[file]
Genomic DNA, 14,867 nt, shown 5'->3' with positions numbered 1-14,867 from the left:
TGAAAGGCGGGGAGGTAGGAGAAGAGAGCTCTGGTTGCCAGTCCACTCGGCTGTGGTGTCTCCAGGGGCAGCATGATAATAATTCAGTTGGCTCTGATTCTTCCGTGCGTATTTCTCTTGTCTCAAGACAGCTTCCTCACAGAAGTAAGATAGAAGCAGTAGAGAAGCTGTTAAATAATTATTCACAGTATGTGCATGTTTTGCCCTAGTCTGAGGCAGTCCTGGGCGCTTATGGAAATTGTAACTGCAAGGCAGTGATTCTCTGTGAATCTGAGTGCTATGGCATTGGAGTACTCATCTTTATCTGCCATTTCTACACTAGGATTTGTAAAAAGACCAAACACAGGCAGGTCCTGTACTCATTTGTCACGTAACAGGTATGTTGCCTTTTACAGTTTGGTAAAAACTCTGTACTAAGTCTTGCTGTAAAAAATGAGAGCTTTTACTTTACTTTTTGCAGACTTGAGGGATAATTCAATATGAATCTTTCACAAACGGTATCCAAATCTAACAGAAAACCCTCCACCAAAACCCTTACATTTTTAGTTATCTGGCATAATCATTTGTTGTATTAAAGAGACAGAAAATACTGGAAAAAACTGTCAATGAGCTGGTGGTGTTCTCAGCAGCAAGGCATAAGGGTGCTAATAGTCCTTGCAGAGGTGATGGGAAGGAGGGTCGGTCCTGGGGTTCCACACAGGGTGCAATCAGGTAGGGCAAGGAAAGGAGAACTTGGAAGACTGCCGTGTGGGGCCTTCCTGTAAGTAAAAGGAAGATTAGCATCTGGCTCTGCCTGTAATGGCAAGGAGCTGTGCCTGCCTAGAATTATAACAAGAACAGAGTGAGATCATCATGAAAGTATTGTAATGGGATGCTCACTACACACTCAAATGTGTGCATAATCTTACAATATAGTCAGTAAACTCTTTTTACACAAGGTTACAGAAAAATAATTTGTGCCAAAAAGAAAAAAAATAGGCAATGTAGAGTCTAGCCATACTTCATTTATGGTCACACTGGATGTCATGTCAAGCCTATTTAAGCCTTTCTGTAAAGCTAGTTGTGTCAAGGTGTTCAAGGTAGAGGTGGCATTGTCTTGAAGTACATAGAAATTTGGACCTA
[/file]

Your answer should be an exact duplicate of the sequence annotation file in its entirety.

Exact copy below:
Genomic DNA, 14,867 nt, shown 5'->3' with positions numbered 1-14,867 from the left:
TGAAAGGCGGGGAGGTAGGAGAAGAGAGCTCTGGTTGCCAGTCCACTCGGCTGTGGTGTCTCCAGGGGCAGCATGATAATAATTCAGTTGGCTCTGATTCTTCCGTGCGTATTTCTCTTGTCTCAAGACAGCTTCCTCACAGAAGTAAGATAGAAGCAGTAGAGAAGCTGTTAAATAATTATTCACAGTATGTGCATGTTTTGCCCTAGTCTGAGGCAGTCCTGGGCGCTTATGGAAATTGTAACTGCAAGGCAGTGATTCTCTGTGAATCTGAGTGCTATGGCATTGGAGTACTCATCTTTATCTGCCATTTCTACACTAGGATTTGTAAAAAGACCAAACACAGGCAGGTCCTGTACTCATTTGTCACGTAACAGGTATGTTGCCTTTTACAGTTTGGTAAAAACTCTGTACTAAGTCTTGCTGTAAAAAATGAGAGCTTTTACTTTACTTTTTGCAGACTTGAGGGATAATTCAATATGAATCTTTCACAAACGGTATCCAAATCTAACAGAAAACCCTCCACCAAAACCCTTACATTTTTAGTTATCTGGCATAATCATTTGTTGTATTAAAGAGACAGAAAATACTGGAAAAAACTGTCAATGAGCTGGTGGTGTTCTCAGCAGCAAGGCATAAGGGTGCTAATAGTCCTTGCAGAGGTGATGGGAAGGAGGGTCGGTCCTGGGGTTCCACACAGGGTGCAATCAGGTAGGGCAAGGAAAGGAGAACTTGGAAGACTGCCGTGTGGGGCCTTCCTGTAAGTAAAAGGAAGATTAGCATCTGGCTCTGCCTGTAATGGCAAGGAGCTGTGCCTGCCTAGAATTATAACAAGAACAGAGTGAGATCATCATGAAAGTATTGTAATGGGATGCTCACTACACACTCAAATGTGTGCATAATCTTACAATATAGTCAGTAAACTCTTTTTACACAAGGTTACAGAAAAATAATTTGTGCCAAAAAGAAAAAAAATAGGCAATGTAGAGTCTAGCCATACTTCATTTATGGTCACACTGGATGTCATGTCAAGCCTATTTAAGCCTTTCTGTAAAGCTAGTTGTGTCAAGGTGTTCAAGGTAGAGGTGGCATTGTCTTGAAGTACATAGAAATTTGGACCTA